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Pore-water chemistry explains zinc phytotoxicity in soil
- Kader, Mohammed, Lamb, Dane T., Correll, Ray, Megharaj, Mallavarapu, Naidu, Ravi
- Ecotoxicology and environmental safety 2015 v.122 pp. 252-259
- Cucumis sativus, anthropogenic activities, carbon, cucumbers, data collection, models, pH, phytotoxicity, prediction, receptors, soil pore water, soil types, zinc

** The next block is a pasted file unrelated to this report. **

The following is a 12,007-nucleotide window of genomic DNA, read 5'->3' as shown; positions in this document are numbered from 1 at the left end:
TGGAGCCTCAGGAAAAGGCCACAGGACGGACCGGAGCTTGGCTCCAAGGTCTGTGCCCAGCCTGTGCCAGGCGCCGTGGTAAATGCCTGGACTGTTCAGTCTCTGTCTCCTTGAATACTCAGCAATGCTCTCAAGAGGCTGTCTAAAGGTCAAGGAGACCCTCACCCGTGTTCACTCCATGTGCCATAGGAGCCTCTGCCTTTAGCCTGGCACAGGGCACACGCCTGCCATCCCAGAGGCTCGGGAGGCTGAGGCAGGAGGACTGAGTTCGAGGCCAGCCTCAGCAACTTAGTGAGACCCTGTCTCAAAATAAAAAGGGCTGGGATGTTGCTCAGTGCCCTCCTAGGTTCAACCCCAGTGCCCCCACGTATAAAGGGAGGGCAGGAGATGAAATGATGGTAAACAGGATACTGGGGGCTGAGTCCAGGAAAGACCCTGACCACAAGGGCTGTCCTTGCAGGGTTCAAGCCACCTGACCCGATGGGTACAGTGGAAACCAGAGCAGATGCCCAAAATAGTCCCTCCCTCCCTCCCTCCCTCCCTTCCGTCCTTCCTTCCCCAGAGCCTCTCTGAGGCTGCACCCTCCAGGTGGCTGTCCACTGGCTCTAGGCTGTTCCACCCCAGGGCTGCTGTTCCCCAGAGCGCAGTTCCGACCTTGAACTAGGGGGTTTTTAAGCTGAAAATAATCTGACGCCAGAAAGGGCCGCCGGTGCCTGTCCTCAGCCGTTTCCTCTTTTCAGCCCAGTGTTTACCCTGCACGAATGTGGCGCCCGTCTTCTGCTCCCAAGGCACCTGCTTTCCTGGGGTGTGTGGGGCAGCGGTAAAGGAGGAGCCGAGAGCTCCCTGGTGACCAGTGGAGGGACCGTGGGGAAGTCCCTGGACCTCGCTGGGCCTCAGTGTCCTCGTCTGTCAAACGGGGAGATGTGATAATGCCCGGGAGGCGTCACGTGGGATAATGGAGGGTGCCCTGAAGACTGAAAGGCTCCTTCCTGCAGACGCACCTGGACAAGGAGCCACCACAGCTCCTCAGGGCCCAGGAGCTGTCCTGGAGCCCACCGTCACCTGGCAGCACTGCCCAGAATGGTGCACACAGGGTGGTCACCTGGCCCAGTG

- Zinc (Zn) is a widespread soil contaminant arising from a numerous anthropogenic sources. However, adequately predicting toxicity of Zn to ecological receptors remains difficult due to the complexity of soil characteristics. In this study, we examined solid–solution partitioning using pore-water data and toxicity of Zn to cucumber (Cucumis sativus L.) in spiked soils. Pore-water effective concentration (ECx, x=10%, 20% and 50% reduction) values were negatively related to pH, indicating lower Zn pore water concentration were needed to cause phytotoxicity at high pH soils. Total dissolved zinc (Znpw) and free zinc (Zn2+) in soil-pore water successfully described 78% and 80.3% of the variation in relative growth (%) in the full dataset. When the complete data set was used (10 soils), the estimated EC50pw was 450 and 79.2µM for Znpw and Zn2+, respectively. Total added Zn, soil pore water pH (pHpw) and dissolve organic carbon (DOC) were the best predictors of Znpw and Zn2+ in pore-water. The EC10 (total loading) values ranged from 179 to 5214mg/kg, depending on soil type. Only pH measurements in soil were related to ECx total Zn data. The strongest relationship to ECx overall was pHca, although pHw and pHpw were in general related to Zn ECx. Similarly, when a solution-only model was used to predict Zn in shoot, DOC was negatively related to Zn in shoot, indicating a reduction in uptake/ translocation of Zn from solution with increasing DOC.